This system stayed with the Better Sourcing team to support due diligence efforts in the region.
The gold mining community in Ituri (developed by IMPACT) had several portable systems deployed in December 2018. In addition to power for equipment and due diligence solutions, we’ve provided portable lights to help ensure the safety of women miners at night.
We’re continuing to monitor and track performance metrics in Ituri and consider opportunities to expand systems with our local collaborators.
The city of Mubi in the Walikale territory of North Kivu is home to many industrial tin miners. With the support of Alphamin, including its tin mine and its nonprofit community engagement arm, Alliance LOWA, Congo Power is installing a prefabricated container that will provide solar power and clean water for the community.
“Walikale is special because we're receiving the direct participation of the mining company,” Raftery explains. “Their local nonprofit is also providing community services and directly engaging with the community.”
The Walikale project became operational in Q3 2019.
Powering Idjwi Island, the 10th-largest inland island in the world, is a big undertaking. We are installing a minigrid designed to serve thousands of people and build community resilience, with a focus on powering local production of ice, coffee, and poultry.
Creating a wider range of impact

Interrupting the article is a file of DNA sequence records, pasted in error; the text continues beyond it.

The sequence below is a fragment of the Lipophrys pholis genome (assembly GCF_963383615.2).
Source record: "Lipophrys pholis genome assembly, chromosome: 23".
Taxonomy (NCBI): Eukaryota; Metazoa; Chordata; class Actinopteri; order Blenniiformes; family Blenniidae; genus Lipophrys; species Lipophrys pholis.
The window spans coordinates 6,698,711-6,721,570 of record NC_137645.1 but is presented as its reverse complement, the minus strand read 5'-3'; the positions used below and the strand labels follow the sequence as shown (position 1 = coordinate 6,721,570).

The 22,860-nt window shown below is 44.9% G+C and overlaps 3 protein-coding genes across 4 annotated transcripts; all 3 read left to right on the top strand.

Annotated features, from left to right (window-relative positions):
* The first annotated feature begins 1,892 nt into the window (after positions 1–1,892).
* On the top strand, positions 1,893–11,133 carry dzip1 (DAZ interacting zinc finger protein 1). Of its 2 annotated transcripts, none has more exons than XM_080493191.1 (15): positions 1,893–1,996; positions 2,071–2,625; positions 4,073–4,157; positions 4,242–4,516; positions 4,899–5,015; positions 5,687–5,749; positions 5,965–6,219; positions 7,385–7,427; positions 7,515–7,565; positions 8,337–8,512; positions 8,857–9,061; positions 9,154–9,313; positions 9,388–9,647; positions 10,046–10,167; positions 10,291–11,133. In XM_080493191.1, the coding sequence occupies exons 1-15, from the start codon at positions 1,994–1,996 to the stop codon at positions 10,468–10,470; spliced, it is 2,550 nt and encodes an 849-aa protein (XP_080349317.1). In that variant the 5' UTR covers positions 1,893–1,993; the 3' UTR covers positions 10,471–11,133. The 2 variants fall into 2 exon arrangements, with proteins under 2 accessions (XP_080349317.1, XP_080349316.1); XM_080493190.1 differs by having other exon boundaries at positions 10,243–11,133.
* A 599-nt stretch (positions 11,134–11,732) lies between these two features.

As she reflects on the future, Peyser considers the ultimate question: How can we ensure this project has a multiplying impact over time?
“Whether it’s testing new models that we can later replicate, identifying new partners to support replicate models in other areas, or growing our impact at existing sites,” says Peyser, “we need to keep our focus on Congolese communities and their vision for what’s possible with energy access as we scale.”
To keep us on the right track, we recently completed a research project with the University of California, Berkeley’s Renewable & Appropriate Energy Laboratory, Addressing Conflict and Inequity through Energy Access in the Democratic Republic of the Congo. This research culminated in an exploration of mineral sourcing in the DRC and the relationships among clean energy, conservation, economic and gender empowerment, and conflict.
Together, the Congo Power network of partners aspires to support communities in the DRC as they build a diversity of economic options to increase resilience and decrease reliance on raw minerals.